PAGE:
They encourage us to speak, though the PIMs explain we are unlikely to get a response.

It’s unsettling sitting in a supposedly haunted museum in complete silence waiting for any slight noise as a response to questions.

Some questions are simple. “Who are you?” or “How old are you?” Others are a bit more nerve-wracking: “If there is someone in here, tap the shoulder of the person you like the least,” or “Emily, is that you?” “Dr. Eisenberg are you here?” “Do you like what Mr. Joel has done with the place?”

We ask questions and hear a knock or thud, usually coming from a different floor than the one we are on. If the noise wasn’t any of us, the PIMs document and time stamp the sound to review for later.

The floors get scarier as we go up. After a fairly uneventful first floor, we make our way to the set of stairs. The PIMs set up a small table in the doctor’s office. They place two bullets standing upright, a deck of cards with the ace of diamonds face up on top, a pair of dice, a lone cigarette and a cigar still in its plastic wrap on the desk. They say these items are things that can hold sentimental value for people and tie ghosts to the real world. For example, if someone was a smoker when they were alive, they might feel comfort by the sight of a cigarette or cigar. The dice and the bullets are meant to easily track whether movement occurred or not.

I am told to choose between the second-floor doctor’s office or movie theater to settle into. I can’t decide which is scarier, but I choose the comfy theater seat. We then purposely position all the other seats upward in hopes that a ghost will flip one down to take a seat. After five minutes, Rugzie asks a question.

“If there’s someone here, could you take a seat in the theater next to Mackane?”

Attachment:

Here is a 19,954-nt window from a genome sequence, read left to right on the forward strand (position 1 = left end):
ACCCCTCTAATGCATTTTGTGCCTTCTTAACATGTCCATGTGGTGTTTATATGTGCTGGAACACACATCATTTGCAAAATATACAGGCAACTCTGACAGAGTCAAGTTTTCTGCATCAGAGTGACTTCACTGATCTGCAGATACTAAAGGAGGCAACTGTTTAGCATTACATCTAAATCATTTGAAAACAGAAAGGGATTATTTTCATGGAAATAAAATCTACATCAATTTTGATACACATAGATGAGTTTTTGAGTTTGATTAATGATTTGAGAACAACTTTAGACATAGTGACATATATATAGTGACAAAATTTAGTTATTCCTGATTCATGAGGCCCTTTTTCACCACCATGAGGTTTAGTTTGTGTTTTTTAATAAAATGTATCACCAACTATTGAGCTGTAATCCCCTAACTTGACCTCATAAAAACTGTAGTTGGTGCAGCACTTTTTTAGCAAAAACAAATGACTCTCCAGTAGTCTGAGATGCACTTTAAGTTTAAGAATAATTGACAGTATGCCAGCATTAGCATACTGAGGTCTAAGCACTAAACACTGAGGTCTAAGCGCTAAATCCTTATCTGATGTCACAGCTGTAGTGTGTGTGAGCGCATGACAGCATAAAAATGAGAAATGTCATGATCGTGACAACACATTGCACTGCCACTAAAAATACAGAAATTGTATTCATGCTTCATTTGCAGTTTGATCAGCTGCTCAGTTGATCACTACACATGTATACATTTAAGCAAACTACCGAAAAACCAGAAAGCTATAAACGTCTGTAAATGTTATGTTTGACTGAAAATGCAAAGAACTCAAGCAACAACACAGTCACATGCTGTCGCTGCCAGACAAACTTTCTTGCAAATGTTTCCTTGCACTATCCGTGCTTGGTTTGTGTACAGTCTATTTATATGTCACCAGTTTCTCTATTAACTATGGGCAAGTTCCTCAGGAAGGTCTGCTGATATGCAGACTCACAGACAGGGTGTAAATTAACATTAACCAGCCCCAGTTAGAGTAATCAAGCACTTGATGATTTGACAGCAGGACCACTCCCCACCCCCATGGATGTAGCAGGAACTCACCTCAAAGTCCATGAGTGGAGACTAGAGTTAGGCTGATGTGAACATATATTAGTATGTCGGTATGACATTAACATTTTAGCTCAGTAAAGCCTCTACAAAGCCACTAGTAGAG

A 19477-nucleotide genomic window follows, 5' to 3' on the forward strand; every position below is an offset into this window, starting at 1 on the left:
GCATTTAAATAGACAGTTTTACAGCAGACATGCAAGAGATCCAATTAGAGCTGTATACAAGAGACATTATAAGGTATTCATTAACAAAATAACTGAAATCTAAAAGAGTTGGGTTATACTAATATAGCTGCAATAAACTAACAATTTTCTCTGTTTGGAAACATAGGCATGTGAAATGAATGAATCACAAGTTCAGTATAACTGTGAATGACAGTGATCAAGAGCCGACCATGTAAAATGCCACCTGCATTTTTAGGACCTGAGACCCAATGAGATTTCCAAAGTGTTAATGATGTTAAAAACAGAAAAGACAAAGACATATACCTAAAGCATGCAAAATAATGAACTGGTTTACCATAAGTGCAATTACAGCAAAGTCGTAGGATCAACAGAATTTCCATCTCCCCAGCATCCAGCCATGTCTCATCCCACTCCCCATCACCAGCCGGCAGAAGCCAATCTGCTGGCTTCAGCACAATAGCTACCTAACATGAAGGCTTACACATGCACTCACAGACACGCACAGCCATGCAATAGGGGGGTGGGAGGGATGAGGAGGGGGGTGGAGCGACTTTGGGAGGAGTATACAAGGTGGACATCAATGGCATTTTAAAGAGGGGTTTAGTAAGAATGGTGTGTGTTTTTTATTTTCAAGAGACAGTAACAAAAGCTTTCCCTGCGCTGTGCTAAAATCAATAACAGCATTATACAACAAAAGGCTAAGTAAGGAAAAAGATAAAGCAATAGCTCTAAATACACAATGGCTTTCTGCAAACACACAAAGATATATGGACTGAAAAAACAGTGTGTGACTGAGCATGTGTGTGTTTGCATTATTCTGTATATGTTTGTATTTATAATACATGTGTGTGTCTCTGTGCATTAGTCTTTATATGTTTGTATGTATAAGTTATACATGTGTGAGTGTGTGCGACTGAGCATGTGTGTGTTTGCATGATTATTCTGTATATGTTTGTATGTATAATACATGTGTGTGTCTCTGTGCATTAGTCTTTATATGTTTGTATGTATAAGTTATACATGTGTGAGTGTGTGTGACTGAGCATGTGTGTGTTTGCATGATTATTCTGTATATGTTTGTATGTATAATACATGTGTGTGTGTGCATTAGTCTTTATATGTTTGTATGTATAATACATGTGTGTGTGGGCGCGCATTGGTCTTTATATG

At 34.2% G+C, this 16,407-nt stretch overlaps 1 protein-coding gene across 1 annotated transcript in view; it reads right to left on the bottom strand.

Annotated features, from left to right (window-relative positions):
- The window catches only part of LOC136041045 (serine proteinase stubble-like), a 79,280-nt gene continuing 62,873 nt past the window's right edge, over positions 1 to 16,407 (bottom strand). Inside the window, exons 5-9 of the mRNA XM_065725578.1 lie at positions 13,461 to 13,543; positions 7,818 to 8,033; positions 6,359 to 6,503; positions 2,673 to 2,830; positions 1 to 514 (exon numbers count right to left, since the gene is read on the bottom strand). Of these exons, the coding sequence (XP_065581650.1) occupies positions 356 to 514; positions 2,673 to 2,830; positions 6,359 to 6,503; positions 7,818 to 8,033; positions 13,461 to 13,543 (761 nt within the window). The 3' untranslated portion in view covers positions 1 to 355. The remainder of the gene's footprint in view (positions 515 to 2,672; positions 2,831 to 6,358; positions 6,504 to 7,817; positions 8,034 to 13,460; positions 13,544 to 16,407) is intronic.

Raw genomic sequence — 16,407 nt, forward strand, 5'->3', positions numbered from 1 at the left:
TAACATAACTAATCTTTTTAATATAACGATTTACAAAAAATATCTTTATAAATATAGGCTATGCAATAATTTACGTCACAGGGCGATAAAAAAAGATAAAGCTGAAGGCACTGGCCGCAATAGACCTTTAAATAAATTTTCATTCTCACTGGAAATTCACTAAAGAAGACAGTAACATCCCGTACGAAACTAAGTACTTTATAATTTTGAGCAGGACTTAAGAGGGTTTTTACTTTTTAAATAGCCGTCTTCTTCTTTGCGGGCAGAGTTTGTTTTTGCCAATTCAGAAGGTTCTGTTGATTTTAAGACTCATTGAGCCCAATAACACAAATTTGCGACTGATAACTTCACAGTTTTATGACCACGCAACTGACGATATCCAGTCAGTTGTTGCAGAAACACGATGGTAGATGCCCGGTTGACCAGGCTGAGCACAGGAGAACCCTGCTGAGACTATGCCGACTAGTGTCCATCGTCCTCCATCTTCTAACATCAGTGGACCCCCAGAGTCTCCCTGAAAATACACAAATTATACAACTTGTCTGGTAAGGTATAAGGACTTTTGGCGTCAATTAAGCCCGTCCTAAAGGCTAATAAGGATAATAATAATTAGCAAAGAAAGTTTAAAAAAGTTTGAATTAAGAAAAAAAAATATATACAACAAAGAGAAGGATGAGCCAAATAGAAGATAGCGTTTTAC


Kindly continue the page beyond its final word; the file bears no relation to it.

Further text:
As we listen for a response, I hear a noise close to me. I ask the other five if it was them, but they deny it. I shine my flashlight, but none of the seats appear to be in a different position.

We try to recreate the creaking noise I heard and when we flip the seats near me, I am positive it’s the same sound. Neither of us are able to make sense of this. Upon more questioning, nothing happens.

The third floor, our final stop, is not open to the pubic. There are more than a dozen doorways on this floor and each room is full of artifacts like old signs, boxes of documents, even a baby carriage and a ventriloquist dummy. Some rooms are too cluttered to enter but PIMs instruct me to sit at the far end of the hall in a doorway of one of the offices.

The PIMs begin asking questions, but this time the questions are much more intense and specific.

“Why did you do it?” Rugzie asks. “Did they do something to make you mad?”

“They never found the seventh body, can you tell us where it is?” Leigh says.

The questions get more intense as the three PIMs all ask about a gruesome murder of seven people. Elena, Larson and I all manage to exchange concerned looks in the dark.

After we finish the third floor, I ask the PIMs if they were trying to scare us with the murder details. They don’t answer and instead, tell us to Google it.

I did. And found nothing.

It’s safe to say that even ghost hunters can appreciate a good prank and a man-made scare. As for any confirmed ghostly presence, the PIMs will continue to examine footage for several more weeks.

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About the Writer
Mackane Vogel, Arts & Entertainment Editor

Mackane Vogel is a junior from Baltimore, Maryland. He is studying journalism and has worked for the Arts & Entertainment desk since his freshman year.